Best practices to maintain sales and use tax compliance

Businesses using P-cards can use different methods to mitigate the sales and use tax risk associated with the cards. The foundation for all compliance methods is for the business to collect and retain copies of the receipts. The simplest and most basic method — although not the most cost-effective one — is to review all the retained receipts from P-card purchases. The business could require employee cardholders to provide detailed receipts that at least include the date and time of the transaction, the merchant's name, and its location.

The most effective enforcement technique with this method is to require employees to attach the underlying receipt to their expense report to be reimbursed for P-card purchases. This method is especially helpful where the P-card statement provided by the card issuer contains only information on the merchant and the total purchase price. A variation of this approach is for the business to retain the P-card receipts simply for the purpose of producing them in the event of an audit or periodically reviewing them to ensure sales and use tax was correctly paid.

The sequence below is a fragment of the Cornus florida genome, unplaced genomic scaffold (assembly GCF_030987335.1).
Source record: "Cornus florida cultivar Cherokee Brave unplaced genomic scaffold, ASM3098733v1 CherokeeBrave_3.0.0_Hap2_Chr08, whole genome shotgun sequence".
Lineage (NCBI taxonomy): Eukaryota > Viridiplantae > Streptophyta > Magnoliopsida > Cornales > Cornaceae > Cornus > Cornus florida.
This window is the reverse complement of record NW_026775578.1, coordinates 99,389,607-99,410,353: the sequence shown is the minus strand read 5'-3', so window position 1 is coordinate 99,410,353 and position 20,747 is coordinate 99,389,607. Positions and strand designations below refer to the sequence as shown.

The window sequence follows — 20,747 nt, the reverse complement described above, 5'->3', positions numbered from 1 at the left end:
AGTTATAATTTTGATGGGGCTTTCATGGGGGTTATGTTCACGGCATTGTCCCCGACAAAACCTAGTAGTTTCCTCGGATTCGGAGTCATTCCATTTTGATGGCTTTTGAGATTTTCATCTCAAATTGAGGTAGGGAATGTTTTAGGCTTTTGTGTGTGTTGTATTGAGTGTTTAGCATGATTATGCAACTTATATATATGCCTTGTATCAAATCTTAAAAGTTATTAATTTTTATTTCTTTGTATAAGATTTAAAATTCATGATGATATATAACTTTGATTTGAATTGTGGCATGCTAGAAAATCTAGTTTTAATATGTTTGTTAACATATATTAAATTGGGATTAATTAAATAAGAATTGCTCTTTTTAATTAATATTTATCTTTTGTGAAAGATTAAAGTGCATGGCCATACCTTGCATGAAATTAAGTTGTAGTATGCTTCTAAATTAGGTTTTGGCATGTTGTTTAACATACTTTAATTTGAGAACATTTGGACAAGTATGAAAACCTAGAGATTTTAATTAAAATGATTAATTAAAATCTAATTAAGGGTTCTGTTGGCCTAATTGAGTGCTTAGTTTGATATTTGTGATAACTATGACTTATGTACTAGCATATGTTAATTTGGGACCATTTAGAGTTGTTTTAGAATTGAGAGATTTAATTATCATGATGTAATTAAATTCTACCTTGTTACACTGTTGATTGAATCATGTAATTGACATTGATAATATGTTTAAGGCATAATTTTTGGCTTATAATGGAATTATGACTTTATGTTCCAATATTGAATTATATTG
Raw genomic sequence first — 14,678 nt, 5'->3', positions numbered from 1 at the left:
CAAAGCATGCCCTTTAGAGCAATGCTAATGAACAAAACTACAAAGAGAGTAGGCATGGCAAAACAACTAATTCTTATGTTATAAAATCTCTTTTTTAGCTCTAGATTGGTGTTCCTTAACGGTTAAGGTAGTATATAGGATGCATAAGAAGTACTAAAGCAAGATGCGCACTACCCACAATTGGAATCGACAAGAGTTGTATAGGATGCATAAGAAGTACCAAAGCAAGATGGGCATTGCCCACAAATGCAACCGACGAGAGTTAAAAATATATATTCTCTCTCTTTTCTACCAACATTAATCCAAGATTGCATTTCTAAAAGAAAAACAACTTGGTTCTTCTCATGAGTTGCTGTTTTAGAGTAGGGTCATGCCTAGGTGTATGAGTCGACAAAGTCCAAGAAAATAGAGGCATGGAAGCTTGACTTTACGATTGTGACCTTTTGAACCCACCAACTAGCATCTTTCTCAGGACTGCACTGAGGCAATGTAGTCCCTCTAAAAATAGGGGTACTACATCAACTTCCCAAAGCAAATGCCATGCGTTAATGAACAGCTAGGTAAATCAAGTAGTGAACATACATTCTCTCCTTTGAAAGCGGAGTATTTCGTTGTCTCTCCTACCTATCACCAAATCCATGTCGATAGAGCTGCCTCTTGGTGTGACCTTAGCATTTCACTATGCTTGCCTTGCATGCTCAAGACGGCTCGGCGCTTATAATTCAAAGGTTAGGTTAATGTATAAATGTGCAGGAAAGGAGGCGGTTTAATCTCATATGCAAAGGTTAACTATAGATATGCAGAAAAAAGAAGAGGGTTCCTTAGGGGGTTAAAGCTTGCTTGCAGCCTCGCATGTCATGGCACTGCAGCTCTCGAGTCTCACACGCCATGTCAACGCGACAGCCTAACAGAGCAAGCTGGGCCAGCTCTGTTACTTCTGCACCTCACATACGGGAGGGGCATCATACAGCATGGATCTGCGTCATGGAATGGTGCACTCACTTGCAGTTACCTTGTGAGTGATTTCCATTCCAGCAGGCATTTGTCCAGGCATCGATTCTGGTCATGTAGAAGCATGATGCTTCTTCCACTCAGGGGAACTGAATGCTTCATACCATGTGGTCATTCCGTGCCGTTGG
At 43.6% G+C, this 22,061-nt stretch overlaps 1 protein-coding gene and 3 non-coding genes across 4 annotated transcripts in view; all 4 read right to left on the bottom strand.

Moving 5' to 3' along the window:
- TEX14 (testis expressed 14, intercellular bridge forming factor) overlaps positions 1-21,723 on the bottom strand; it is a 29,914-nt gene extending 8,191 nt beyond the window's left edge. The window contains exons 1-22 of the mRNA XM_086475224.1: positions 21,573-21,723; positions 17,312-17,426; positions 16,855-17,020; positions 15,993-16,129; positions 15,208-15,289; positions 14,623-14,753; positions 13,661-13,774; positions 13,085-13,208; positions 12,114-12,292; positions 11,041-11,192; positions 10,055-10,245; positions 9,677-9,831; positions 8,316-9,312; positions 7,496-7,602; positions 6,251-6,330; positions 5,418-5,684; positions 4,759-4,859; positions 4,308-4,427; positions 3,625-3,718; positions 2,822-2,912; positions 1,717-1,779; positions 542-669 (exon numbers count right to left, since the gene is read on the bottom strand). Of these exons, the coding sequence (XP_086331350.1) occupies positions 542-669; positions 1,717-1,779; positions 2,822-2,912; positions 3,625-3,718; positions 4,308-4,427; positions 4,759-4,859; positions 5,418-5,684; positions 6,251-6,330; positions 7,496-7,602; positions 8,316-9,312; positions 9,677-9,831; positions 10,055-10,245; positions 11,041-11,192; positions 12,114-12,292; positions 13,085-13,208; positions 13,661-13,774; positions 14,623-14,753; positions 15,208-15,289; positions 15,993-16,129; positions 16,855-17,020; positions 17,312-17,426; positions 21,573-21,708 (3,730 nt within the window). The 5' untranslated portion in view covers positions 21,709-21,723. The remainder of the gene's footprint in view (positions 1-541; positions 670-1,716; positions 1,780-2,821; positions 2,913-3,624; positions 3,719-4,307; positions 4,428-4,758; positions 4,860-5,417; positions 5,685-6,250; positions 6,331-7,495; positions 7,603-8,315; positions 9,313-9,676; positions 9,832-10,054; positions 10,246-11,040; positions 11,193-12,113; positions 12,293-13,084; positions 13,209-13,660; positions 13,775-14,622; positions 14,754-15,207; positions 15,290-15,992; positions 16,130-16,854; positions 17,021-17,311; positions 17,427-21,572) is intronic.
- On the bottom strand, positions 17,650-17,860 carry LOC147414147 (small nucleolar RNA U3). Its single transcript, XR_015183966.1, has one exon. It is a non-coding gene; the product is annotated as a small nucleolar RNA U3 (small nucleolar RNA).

Another method for a business to ensure compliance with sales and use tax obligations is to place certain limits or restrictions on the employee's use of the card. This can be done in a number of ways, such as using a P-card that can only be used with specific vendors that have been confirmed to charge tax (preferred vendors). Other variations could require employees to verify that tax will be charged before the purchase is made, or require that employees review and mark their purchases if tax was charged; the business then would only accrue use tax on purchases where sales tax was not indicated by the employee. This method relies on the cardholding employees' accurately inputting the purchase data. The effectiveness of placing responsibility on the cardholder generally deteriorates as the number of transactions increases, limiting the situations where this method can be used.